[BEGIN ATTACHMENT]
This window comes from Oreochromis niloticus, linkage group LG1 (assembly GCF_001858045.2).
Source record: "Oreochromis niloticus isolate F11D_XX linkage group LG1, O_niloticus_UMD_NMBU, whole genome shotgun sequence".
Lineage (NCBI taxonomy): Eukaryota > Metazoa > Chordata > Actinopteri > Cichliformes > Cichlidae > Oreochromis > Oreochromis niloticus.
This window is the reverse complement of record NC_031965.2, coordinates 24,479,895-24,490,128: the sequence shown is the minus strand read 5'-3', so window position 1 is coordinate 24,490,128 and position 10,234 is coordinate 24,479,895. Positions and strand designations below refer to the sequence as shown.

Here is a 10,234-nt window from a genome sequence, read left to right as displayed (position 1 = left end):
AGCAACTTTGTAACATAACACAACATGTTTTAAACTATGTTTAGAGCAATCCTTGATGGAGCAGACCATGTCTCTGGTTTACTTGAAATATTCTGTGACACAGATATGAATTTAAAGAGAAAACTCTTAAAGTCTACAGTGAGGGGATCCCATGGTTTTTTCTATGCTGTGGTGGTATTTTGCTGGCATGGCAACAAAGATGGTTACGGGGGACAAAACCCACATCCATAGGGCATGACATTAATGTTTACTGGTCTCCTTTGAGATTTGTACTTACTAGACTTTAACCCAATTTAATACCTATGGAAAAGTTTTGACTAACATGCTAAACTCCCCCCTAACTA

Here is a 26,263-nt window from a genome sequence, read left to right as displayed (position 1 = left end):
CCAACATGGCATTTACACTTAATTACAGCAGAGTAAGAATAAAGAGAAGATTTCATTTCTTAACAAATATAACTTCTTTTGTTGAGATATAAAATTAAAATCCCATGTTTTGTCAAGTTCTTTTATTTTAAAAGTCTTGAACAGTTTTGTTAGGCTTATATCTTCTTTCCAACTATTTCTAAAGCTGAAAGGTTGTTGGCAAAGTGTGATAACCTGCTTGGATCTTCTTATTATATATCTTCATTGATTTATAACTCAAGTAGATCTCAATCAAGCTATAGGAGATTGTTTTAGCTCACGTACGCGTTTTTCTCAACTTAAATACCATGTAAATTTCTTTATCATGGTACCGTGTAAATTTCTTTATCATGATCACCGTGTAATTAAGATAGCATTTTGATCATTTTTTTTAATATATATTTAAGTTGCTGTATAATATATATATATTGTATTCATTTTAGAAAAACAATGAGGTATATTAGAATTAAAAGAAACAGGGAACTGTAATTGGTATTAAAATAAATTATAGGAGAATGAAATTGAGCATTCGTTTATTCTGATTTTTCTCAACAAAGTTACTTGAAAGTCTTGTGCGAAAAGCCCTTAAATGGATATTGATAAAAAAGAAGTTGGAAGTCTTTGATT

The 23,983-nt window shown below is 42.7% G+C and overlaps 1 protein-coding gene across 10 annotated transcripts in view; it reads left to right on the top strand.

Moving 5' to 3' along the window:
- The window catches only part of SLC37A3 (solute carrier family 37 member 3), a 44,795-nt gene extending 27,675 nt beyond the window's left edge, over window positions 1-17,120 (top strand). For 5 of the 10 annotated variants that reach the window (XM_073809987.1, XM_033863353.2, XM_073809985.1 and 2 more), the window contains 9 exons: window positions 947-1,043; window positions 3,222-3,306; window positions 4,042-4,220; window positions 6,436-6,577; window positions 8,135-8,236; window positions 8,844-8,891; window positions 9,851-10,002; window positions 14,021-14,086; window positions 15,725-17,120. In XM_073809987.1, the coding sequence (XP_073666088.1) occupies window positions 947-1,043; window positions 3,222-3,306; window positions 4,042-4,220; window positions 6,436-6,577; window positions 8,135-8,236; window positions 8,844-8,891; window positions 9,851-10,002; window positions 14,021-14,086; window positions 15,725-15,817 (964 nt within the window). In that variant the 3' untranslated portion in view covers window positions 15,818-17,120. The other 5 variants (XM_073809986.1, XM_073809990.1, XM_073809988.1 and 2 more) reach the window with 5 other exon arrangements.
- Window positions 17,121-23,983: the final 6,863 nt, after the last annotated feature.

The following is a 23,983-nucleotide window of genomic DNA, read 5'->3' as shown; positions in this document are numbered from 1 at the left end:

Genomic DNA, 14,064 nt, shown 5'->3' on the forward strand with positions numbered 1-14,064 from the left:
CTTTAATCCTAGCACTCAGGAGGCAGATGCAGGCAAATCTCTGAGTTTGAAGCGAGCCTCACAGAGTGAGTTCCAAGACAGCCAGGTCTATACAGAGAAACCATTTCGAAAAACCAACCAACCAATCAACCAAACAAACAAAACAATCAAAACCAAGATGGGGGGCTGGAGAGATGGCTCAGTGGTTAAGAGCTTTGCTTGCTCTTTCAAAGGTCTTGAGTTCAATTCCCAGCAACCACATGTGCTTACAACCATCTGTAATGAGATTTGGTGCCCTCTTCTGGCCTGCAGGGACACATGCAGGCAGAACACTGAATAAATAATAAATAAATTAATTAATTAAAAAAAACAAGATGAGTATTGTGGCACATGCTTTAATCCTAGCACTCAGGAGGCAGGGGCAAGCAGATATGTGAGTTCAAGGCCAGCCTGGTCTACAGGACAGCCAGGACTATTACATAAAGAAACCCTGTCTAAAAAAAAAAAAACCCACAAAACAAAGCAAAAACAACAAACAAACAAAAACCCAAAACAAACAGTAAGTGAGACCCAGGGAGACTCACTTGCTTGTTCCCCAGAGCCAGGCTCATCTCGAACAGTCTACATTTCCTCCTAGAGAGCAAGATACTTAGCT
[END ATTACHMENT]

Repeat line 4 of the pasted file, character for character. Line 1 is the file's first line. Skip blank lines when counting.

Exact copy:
This window is the reverse complement of record NC_031965.2, coordinates 24,479,895-24,490,128: the sequence shown is the minus strand read 5'-3', so window position 1 is coordinate 24,490,128 and position 10,234 is coordinate 24,479,895. Positions and strand designations below refer to the sequence as shown.